Menlo Park, CA-based Forty Seven launched well ahead of the game compared to most any other biotech upstart. When the company was spun out of the lab of Stanford’s legendary Irv Weissman a year ago with a $75 million Series A from a syndicate including Google’s venture arm, their anti-CD47 antibody Hu5F9-G4 was already in a pair of early-stage trials. And last week the company added an impressive CEO, grabbing Novartis’ head of biosimilar development at Sandoz, Mark McCamish, for the helm.
McCamish will be leading a team that includes scientific founders Ravi Majeti, Mark Chao and Jens Volkmer, who had been working on CD47 at Stanford for the six years leading up to the launch — a time that has drawn some scrutiny for the close ties that existed between Weissman and Alan Trounson, the former head of the California Institute of Regenerative Medicine, which has provided more than $40 million in funding for the early research work on the biotech’s CD47 program.
“Forty Seven has made unprecedented progress to date based on the remarkable science initiated by the world-class efforts of Dr. Irv Weissman and Dr. Ravi Majeti and their combined team at Stanford University. In addition, (Abingworth vet) Jonathan MacQuitty has assembled an amazing team at the company,” said McCamish in a statement. “Forty Seven’s technology provides a unique opportunity to harness the power of the innate immune system to help patients defeat their own cancer.”
And now Hu5F9-G4 is in 4 studies in the US and the UK in patients with solid tumors or cutaneous T-cell lymphoma, acute myeloid leukemia, non-Hodgkin’s lymphoma and colorectal carcinoma.
CD47 scrambles a key immune response that helps guard a range of tumor types by preventing a process called phagocytosis, in which the cancer cells are devoured by a phagocyte. That’s what the researchers call a “don’t eat me” effect. The treatment also promises to whip up a T-cell attack on cancer, fitting in to a range of immuno-oncology programs.
Forty Seven is where it is today because of Weissman’s remarkably close relationship with the California Institute for Regenerative Medicine, a taxpayer supported group that set out to fire up a revolution in the use of stem cells to fight disease.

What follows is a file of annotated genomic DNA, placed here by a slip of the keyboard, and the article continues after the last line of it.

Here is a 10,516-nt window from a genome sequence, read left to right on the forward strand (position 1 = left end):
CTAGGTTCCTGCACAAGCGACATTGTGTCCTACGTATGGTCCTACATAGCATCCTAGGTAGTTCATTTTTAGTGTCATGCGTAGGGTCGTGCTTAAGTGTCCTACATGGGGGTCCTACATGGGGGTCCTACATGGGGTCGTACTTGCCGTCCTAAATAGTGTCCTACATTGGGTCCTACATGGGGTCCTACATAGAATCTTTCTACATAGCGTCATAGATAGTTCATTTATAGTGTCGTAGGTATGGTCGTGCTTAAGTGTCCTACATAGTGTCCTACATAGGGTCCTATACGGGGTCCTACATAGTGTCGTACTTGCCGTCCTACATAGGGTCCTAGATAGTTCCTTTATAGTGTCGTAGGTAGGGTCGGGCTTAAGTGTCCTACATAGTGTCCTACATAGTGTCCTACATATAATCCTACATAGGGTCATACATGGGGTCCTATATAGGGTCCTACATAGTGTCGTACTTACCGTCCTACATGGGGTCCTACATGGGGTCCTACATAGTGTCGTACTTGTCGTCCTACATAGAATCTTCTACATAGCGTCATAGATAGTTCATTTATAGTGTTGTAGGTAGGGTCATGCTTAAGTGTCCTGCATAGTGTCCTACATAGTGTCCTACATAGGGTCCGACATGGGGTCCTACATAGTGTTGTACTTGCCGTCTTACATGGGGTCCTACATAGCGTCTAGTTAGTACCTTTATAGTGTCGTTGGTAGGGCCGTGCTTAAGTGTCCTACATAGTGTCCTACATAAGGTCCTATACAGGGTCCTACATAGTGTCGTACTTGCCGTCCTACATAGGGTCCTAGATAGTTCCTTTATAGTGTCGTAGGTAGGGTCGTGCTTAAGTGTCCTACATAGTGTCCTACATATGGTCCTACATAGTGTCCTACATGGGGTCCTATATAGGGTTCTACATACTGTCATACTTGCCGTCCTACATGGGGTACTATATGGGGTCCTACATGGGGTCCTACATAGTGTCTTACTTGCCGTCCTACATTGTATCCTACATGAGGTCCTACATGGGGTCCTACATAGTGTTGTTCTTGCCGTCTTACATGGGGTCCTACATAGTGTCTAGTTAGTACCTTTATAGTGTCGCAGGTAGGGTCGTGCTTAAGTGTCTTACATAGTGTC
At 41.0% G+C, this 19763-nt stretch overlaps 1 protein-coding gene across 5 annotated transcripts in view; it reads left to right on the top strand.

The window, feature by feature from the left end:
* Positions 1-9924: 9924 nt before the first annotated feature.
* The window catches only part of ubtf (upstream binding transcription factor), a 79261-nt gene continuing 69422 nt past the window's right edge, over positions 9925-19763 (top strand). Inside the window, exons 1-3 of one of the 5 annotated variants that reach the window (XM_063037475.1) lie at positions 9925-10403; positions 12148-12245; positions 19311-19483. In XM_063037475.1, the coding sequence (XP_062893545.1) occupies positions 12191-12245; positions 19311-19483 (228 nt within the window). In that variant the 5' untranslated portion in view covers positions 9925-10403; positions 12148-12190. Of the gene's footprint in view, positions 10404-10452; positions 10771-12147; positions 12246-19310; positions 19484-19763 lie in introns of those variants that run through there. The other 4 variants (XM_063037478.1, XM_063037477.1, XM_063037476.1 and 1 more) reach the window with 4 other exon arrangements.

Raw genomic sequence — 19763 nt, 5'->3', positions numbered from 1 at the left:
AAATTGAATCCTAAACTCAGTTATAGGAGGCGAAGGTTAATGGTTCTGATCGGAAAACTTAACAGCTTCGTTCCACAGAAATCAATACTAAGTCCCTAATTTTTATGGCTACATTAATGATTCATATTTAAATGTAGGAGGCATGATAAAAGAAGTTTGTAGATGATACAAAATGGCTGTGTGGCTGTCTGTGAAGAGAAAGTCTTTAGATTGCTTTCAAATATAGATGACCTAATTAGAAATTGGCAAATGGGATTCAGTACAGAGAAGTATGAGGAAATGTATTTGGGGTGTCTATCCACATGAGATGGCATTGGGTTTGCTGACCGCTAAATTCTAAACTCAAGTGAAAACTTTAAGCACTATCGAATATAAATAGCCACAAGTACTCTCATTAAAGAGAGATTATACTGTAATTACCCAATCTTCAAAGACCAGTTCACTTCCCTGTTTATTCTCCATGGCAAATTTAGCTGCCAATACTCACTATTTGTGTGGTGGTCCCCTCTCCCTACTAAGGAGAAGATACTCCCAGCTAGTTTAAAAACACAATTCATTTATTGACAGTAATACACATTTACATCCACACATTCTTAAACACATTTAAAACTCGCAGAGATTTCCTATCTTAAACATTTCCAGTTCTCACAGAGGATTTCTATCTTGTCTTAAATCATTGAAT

Back in 2009, Weissman scored a $20 million grant for his work on CD47 with four years of funding for his preclinical research on AML. Another $12.7 million arrived in 2013, heralded by CIRM’s Trounson — who took over the agency in 2007 — as “the sharp end of the CIRM program – we need to get therapies into clinical trials.”
A week after Trounson left the helm of CIRM in 2014, after CIRM had provided more than $30 million in support to Weissman’s CD47 work, he wound up side by side with Weissman on the board of StemCells, which the Stanford professor had also founded, and which CIRM had provided millions in grants.
In 2015, Trounson would get $100,000 in compensation from StemCells, according to an SEC filing. The year before, it was $343,000 — several times more than any other director — for only part of the year. StemCells foundered, like many other stem cell ventures, and was later taken over, wiping out any value from CIRM’s investment.
Those ties between Weissman and Trounson stirred up a small scandal at the time, almost entirely because of the StemCells compensation, with the online California Stem Cell Report taking the lead.
Not much attention, though, has been paid to Trounson’s support for Weissman’s other company in the making. CIRM, though, continues to be a big supporter well after Trounson’s departure. Even after the big A round CIRM came in with another grant. After coming up with a new strategy to back clinical trials, following years of criticism that nothing much was coming from billions in new taxpayer backed investments, CIRM came up with a new slate of investments.
Forty Seven was first in line, getting a $10.2 million grant.
McCamish, the latest in a long line of Novartis execs to leave the company, takes over one of the best financed biotechs in the Bay Area.
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